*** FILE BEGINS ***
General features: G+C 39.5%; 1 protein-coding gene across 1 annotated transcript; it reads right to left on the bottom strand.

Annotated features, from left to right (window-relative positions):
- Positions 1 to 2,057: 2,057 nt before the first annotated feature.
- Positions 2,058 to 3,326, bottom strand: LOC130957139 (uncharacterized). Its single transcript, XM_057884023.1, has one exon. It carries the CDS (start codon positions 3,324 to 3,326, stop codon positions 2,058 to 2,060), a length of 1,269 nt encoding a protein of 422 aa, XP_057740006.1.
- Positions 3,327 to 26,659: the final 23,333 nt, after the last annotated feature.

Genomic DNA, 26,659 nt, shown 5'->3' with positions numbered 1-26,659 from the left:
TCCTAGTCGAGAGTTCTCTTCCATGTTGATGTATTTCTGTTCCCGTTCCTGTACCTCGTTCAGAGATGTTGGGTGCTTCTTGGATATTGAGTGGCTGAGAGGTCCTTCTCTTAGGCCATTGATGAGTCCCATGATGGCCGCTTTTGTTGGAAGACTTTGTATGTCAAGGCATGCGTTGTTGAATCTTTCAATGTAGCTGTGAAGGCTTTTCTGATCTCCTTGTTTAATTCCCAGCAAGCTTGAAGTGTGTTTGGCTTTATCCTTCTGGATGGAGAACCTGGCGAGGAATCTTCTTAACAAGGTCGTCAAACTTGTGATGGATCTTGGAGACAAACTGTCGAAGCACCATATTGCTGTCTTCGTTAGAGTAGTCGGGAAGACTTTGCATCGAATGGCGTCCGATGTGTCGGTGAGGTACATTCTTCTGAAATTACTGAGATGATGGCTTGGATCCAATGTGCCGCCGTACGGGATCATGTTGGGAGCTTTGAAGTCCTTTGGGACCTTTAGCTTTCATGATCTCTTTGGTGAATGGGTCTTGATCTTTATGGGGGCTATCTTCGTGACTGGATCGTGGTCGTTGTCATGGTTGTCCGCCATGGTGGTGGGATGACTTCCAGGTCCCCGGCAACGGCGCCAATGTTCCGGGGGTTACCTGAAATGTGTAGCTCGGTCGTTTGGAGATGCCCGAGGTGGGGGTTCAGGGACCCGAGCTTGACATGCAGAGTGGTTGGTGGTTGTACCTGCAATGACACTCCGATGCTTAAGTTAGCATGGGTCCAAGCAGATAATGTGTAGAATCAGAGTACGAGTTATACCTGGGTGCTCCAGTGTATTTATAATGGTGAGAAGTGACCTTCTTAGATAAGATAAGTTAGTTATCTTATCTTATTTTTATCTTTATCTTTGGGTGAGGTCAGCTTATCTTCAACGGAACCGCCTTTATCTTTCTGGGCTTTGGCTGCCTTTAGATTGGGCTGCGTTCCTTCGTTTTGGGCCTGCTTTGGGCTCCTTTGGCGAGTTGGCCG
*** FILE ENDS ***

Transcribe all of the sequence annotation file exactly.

General features: G+C 39.5%; 1 protein-coding gene across 1 annotated transcript; it reads right to left on the bottom strand.

Annotated features, from left to right (window-relative positions):
- Positions 1 to 2,057: 2,057 nt before the first annotated feature.
- Positions 2,058 to 3,326, bottom strand: LOC130957139 (uncharacterized). Its single transcript, XM_057884023.1, has one exon. It carries the CDS (start codon positions 3,324 to 3,326, stop codon positions 2,058 to 2,060), a length of 1,269 nt encoding a protein of 422 aa, XP_057740006.1.
- Positions 3,327 to 26,659: the final 23,333 nt, after the last annotated feature.

Genomic DNA, 26,659 nt, shown 5'->3' with positions numbered 1-26,659 from the left:
TCCTAGTCGAGAGTTCTCTTCCATGTTGATGTATTTCTGTTCCCGTTCCTGTACCTCGTTCAGAGATGTTGGGTGCTTCTTGGATATTGAGTGGCTGAGAGGTCCTTCTCTTAGGCCATTGATGAGTCCCATGATGGCCGCTTTTGTTGGAAGACTTTGTATGTCAAGGCATGCGTTGTTGAATCTTTCAATGTAGCTGTGAAGGCTTTTCTGATCTCCTTGTTTAATTCCCAGCAAGCTTGAAGTGTGTTTGGCTTTATCCTTCTGGATGGAGAACCTGGCGAGGAATCTTCTTAACAAGGTCGTCAAACTTGTGATGGATCTTGGAGACAAACTGTCGAAGCACCATATTGCTGTCTTCGTTAGAGTAGTCGGGAAGACTTTGCATCGAATGGCGTCCGATGTGTCGGTGAGGTACATTCTTCTGAAATTACTGAGATGATGGCTTGGATCCAATGTGCCGCCGTACGGGATCATGTTGGGAGCTTTGAAGTCCTTTGGGACCTTTAGCTTTCATGATCTCTTTGGTGAATGGGTCTTGATCTTTATGGGGGCTATCTTCGTGACTGGATCGTGGTCGTTGTCATGGTTGTCCGCCATGGTGGTGGGATGACTTCCAGGTCCCCGGCAACGGCGCCAATGTTCCGGGGGTTACCTGAAATGTGTAGCTCGGTCGTTTGGAGATGCCCGAGGTGGGGGTTCAGGGACCCGAGCTTGACATGCAGAGTGGTTGGTGGTTGTACCTGCAATGACACTCCGATGCTTAAGTTAGCATGGGTCCAAGCAGATAATGTGTAGAATCAGAGTACGAGTTATACCTGGGTGCTCCAGTGTATTTATAATGGTGAGAAGTGACCTTCTTAGATAAGATAAGTTAGTTATCTTATCTTATTTTTATCTTTATCTTTGGGTGAGGTCAGCTTATCTTCAACGGAACCGCCTTTATCTTTCTGGGCTTTGGCTGCCTTTAGATTGGGCTGCGTTCCTTCGTTTTGGGCCTGCTTTGGGCTCCTTTGGCGAGTTGGCCG